At our last Meet the Funders event in October one of the questions we asked the panel of foundation representatives was “Does the quality of workforce development and retention in the nonprofit sector concern funders?” Their answers indicated that it was not seen as a problem, though they offered comments about addressing the situation (read https://pcnrc.org/2015/11/10/local-funders-shed-some-light/ ). Several local nonprofits have concerns though of finding, hiring and retaining good, dedicated employees. [This topic will continue to be addressed in future PCNRC posts}.
Since the PCNRC began posting local nonprofit job opportunities we’ve become more aware of the workforce needs in our community. We’ve heard from some nonprofits that there is a scarcity of applicants with a level of experience or knowledge needed for positions posted, especially in fund development and high level administration. In addition, high turnover seems to exacerbate the problem along with a low range of compensation and benefit packages.
Our community is not alone in this struggle, nor does this seem to be a new problem as reported in the 2008 study “Nonprofit Human Resource Management Challenges: Strategies and Implications for Managers” by Karabi C. Bezboruah of the University of North Texas.
Questions that arose during the study were:
- Why is it difficult to attract workforce to nonprofit organizations?
- Does the perceived difference in compensation level compared to for-profit organizations play a role in it?
The finding was that retention of employees was the most persistent and severe challenge to nonprofits. “Mann (2006) states that these [nonprofit] employees have a strong service orientation, seek for a chance to make a difference, and value more intrinsic work incentives than salaries and benefits. They are more attached to the organizational mission than employees in federal government and private sector employees, and demonstrate dedication to achieve the common good. Despite the public service motives, retention is a major problem in the nonprofits because of resource scarcity and burnout. “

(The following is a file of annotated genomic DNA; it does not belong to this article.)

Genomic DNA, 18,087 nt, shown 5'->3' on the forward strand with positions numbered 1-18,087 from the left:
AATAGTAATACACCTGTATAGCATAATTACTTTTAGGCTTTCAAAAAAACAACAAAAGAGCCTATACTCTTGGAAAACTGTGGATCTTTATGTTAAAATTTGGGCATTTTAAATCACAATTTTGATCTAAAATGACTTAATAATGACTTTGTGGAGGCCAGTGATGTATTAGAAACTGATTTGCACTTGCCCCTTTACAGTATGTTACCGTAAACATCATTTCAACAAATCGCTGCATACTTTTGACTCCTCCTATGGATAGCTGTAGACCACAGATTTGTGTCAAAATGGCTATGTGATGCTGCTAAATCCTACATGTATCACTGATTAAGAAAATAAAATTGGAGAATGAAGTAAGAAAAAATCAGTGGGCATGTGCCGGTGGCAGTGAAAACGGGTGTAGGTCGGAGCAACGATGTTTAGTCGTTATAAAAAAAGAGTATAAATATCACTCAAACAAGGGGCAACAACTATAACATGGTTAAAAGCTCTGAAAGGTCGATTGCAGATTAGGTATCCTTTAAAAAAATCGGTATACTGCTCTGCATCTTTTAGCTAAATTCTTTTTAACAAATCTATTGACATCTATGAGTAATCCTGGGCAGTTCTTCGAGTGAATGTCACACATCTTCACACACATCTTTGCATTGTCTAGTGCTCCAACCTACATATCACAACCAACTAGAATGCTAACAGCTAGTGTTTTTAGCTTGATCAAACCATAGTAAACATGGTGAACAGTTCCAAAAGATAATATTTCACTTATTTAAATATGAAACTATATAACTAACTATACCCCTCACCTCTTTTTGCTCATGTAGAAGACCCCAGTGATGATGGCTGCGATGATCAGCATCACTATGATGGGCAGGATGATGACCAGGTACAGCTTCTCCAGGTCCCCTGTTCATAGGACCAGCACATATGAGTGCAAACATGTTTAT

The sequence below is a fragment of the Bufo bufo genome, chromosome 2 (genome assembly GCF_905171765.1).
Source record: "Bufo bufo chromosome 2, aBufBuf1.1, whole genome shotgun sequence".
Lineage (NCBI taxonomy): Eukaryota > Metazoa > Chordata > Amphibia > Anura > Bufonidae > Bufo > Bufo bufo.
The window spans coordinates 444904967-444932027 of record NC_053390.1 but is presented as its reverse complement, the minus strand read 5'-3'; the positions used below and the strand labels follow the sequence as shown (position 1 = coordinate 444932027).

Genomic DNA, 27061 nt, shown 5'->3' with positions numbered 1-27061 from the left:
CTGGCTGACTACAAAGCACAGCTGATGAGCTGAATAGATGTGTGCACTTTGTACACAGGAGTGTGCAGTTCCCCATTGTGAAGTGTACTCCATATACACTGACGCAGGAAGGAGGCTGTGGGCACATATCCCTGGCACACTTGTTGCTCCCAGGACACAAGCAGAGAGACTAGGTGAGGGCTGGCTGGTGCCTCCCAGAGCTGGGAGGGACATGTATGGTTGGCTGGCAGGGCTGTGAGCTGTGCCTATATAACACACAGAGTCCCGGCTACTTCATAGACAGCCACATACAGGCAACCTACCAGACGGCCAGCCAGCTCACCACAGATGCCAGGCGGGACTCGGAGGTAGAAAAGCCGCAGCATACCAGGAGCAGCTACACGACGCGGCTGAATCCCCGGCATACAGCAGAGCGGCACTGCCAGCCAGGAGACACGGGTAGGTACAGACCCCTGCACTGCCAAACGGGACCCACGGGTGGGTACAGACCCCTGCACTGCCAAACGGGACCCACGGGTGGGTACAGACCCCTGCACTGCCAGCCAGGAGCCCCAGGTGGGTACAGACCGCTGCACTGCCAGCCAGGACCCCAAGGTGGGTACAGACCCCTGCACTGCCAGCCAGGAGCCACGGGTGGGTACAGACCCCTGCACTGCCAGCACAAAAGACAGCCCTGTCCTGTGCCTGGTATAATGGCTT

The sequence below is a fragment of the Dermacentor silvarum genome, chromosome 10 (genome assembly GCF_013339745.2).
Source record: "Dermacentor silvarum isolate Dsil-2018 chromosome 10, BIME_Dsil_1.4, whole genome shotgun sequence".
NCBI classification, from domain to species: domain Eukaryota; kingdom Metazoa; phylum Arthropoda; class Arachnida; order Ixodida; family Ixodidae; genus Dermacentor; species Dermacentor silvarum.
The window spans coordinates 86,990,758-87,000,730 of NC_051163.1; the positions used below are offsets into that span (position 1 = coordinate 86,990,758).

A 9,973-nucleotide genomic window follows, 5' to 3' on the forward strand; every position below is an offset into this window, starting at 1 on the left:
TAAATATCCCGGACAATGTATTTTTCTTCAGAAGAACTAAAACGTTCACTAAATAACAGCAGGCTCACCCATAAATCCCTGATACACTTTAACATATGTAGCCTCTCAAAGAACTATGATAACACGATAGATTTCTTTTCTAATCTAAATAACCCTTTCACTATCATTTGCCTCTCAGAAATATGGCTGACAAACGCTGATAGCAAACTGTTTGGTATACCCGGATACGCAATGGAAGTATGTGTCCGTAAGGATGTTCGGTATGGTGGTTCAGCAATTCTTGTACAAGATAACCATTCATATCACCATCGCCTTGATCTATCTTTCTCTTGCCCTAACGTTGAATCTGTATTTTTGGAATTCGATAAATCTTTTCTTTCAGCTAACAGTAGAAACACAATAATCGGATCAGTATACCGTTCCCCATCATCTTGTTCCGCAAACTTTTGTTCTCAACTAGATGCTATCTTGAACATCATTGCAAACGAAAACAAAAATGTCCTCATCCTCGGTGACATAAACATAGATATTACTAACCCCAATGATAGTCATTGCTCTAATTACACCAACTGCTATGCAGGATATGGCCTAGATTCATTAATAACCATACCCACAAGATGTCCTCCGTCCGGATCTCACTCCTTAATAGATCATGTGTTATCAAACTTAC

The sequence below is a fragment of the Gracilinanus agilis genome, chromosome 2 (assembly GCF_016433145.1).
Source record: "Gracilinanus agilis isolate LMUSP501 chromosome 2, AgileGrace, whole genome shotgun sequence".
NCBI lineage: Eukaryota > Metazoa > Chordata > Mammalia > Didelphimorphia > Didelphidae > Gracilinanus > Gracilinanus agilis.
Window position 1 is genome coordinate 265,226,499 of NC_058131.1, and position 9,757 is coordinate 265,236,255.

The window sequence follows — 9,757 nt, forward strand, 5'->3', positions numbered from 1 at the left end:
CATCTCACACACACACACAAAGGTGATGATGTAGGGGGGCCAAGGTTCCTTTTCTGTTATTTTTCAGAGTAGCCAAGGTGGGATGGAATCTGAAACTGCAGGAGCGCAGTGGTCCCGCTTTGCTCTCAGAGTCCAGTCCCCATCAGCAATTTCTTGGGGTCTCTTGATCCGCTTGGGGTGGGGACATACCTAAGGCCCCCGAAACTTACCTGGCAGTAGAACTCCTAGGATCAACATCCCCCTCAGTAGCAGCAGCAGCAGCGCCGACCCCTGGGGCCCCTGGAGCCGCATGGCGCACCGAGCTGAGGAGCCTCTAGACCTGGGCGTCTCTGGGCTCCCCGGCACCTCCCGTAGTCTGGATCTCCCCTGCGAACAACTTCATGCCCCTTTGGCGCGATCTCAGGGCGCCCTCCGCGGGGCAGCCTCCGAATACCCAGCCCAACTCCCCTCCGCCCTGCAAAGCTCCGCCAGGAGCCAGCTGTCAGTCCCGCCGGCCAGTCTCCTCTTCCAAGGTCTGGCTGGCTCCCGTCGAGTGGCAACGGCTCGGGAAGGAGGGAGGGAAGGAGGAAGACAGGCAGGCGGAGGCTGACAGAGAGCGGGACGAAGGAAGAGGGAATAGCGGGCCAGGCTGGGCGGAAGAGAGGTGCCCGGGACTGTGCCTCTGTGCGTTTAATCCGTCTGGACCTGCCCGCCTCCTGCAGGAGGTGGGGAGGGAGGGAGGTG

The study goes on to offer recommendations and motivation beginning with characteristics that can lead to job satisfaction. so let’s look at what those factors are from that demographic’s perspective.
- Shape their career concept based on their values and goals rather than organizational needs
- Their career goals serve as the basis for their work preferences
- They have an expectation of moving up to management positions quickly
- Want opportunities for professional development
- Expect access to advanced technology
- They desire increasingly challenging tasks
- Contributing to society in a positive way
Millennials see job satisfaction as:
Millennials are looking for organizations to provide defined career development paths and relevant training opportunities. They have a greater focus on career mobility and a greater pace of career development than previous generations. Millennials want to quickly progress up the career latter within an organization offering this opportunity (Twenge, 2010). This poses direct conflict to the large number of Baby Boomers who desire to remain in the workplace after the age they qualify for social security Full Retirement Age (FRA). Supervisors must forgo the “false kindness” strategy to appease and give Millennial employees specific, timely, and relevant feedback using technology such as social media tools that may be unfamiliar to some Baby Boomer managers.
More about the Millennial workforce in a future post.